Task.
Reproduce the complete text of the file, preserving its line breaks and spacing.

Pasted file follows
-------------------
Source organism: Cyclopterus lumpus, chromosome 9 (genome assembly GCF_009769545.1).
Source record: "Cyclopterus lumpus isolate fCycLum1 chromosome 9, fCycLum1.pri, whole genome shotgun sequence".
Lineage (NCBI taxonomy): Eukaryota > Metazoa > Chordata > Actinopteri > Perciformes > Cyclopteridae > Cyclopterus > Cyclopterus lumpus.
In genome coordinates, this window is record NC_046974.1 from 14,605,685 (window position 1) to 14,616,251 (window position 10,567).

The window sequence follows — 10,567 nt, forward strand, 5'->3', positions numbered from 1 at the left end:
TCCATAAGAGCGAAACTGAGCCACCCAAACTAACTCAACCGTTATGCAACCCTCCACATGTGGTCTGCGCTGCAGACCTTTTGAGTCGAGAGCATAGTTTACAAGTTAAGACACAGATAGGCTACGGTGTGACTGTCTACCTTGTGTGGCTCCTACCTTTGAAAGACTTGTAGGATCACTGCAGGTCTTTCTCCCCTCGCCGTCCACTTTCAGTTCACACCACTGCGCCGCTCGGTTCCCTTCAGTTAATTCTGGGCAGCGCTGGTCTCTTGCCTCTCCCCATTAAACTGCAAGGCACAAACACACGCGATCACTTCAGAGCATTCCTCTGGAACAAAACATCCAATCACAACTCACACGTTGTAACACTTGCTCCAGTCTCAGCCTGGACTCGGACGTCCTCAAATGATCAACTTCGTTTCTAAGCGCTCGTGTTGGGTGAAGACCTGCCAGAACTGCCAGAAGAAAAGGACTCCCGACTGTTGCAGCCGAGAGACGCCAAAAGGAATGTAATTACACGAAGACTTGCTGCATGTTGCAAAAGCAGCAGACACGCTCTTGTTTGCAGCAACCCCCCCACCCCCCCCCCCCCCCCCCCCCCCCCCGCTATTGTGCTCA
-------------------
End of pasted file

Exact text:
Source organism: Cyclopterus lumpus, chromosome 9 (genome assembly GCF_009769545.1).
Source record: "Cyclopterus lumpus isolate fCycLum1 chromosome 9, fCycLum1.pri, whole genome shotgun sequence".
Lineage (NCBI taxonomy): Eukaryota > Metazoa > Chordata > Actinopteri > Perciformes > Cyclopteridae > Cyclopterus > Cyclopterus lumpus.
In genome coordinates, this window is record NC_046974.1 from 14,605,685 (window position 1) to 14,616,251 (window position 10,567).

The window sequence follows — 10,567 nt, forward strand, 5'->3', positions numbered from 1 at the left end:
TCCATAAGAGCGAAACTGAGCCACCCAAACTAACTCAACCGTTATGCAACCCTCCACATGTGGTCTGCGCTGCAGACCTTTTGAGTCGAGAGCATAGTTTACAAGTTAAGACACAGATAGGCTACGGTGTGACTGTCTACCTTGTGTGGCTCCTACCTTTGAAAGACTTGTAGGATCACTGCAGGTCTTTCTCCCCTCGCCGTCCACTTTCAGTTCACACCACTGCGCCGCTCGGTTCCCTTCAGTTAATTCTGGGCAGCGCTGGTCTCTTGCCTCTCCCCATTAAACTGCAAGGCACAAACACACGCGATCACTTCAGAGCATTCCTCTGGAACAAAACATCCAATCACAACTCACACGTTGTAACACTTGCTCCAGTCTCAGCCTGGACTCGGACGTCCTCAAATGATCAACTTCGTTTCTAAGCGCTCGTGTTGGGTGAAGACCTGCCAGAACTGCCAGAAGAAAAGGACTCCCGACTGTTGCAGCCGAGAGACGCCAAAAGGAATGTAATTACACGAAGACTTGCTGCATGTTGCAAAAGCAGCAGACACGCTCTTGTTTGCAGCAACCCCCCCACCCCCCCCCCCCCCCCCCCCCCCCCCGCTATTGTGCTCA